Author(s): Hu W, Zhou L, Xu Z, Zhang Y, Liao X
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Abstract High pressure carbon dioxide (HPCD) is an effective non-thermal processing technique for inactivating deleterious enzymes in liquid and solid food systems. This processing method avoids high temperatures and exerts a minimal impact on the nutritional and sensory properties of foods, but extends shelf life by inhibiting or killing microorganisms and enzymes. Indigenous enzymes in food such as polyphenol oxidase (PPO), pectin methylesterase (PME), and lypoxygenase (LOX) may cause undesirable chemical changes in food attributes, showing the loss in color, texture, and flavor. For more than two decades, HPCD has proved its effectiveness in inactivating these enzymes. The HPCD-induced inactivation of some microbial enzymes responsible for microbial metabolism is also included. This review presents a survey of the published knowledge regarding the use of HPCD for the inactivation of these enzymes, and analyzes the factors controlling the efficiency of HPCD and speculates on the underlying mechanism that leads to enzyme inactivation.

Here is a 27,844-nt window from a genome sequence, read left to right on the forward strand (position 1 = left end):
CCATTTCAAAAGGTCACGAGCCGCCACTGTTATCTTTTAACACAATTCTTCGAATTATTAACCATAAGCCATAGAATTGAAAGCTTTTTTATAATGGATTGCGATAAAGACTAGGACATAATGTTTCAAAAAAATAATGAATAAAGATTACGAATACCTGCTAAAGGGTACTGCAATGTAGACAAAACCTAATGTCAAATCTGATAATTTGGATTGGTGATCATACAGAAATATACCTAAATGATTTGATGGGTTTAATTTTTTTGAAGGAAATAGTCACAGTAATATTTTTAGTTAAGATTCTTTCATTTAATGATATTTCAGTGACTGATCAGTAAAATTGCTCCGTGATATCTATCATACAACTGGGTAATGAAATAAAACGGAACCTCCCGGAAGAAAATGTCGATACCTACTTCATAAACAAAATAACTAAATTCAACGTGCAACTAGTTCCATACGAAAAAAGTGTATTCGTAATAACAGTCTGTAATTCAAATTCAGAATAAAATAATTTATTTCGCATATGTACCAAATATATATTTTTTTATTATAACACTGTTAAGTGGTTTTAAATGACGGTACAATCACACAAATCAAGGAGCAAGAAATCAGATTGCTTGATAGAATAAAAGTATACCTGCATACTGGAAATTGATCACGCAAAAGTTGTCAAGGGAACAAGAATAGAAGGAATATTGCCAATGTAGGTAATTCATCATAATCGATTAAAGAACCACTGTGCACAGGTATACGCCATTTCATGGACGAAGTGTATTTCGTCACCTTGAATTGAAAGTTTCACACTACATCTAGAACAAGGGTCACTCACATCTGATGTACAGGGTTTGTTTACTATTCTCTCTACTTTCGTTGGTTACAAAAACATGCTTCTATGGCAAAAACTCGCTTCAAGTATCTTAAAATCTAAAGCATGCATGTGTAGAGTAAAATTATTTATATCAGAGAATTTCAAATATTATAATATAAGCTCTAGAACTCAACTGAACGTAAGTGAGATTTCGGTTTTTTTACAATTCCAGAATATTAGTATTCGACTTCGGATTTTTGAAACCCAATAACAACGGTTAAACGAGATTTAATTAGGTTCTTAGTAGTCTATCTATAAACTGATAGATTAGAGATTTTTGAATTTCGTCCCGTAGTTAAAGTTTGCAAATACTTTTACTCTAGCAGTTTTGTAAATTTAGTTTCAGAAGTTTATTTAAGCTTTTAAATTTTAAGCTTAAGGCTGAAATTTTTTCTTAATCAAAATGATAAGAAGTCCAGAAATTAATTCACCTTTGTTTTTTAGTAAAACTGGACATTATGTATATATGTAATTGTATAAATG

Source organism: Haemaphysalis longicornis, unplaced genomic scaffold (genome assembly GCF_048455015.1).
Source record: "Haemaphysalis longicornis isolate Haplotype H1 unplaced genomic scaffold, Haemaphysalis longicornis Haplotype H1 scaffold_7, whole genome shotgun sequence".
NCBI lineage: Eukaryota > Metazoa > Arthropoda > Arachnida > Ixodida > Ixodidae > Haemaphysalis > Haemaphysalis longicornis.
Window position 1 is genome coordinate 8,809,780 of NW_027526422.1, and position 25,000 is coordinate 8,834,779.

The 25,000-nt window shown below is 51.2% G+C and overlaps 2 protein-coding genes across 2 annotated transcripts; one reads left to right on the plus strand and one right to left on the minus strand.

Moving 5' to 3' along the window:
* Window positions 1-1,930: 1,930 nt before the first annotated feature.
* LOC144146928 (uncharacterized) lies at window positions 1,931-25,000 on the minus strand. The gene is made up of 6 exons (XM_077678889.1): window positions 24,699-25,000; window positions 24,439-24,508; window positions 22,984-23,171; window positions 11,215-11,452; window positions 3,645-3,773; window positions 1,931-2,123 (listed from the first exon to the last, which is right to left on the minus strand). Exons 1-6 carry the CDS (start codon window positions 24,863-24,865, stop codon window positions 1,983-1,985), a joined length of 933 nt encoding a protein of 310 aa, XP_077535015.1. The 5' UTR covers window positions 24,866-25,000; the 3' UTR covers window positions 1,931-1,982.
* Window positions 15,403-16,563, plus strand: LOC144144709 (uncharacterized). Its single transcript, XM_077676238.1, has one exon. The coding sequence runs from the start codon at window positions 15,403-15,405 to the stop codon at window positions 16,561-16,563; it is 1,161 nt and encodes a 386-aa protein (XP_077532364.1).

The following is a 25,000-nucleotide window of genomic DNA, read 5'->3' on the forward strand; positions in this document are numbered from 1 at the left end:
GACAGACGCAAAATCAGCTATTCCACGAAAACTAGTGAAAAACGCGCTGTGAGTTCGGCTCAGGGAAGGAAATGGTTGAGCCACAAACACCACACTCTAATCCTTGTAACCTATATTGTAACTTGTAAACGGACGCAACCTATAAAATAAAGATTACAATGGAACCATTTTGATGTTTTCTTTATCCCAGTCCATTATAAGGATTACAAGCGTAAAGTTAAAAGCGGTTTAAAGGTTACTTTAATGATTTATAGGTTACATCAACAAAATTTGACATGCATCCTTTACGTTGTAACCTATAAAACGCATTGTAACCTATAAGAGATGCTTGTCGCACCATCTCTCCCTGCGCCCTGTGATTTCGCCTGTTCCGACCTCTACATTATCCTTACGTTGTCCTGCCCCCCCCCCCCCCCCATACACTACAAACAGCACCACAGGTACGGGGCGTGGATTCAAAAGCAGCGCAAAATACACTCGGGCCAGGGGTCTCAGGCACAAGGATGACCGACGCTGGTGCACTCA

This article was published in Crit Rev Food Sci Nutr
and referenced in Journal of Food Processing & Technology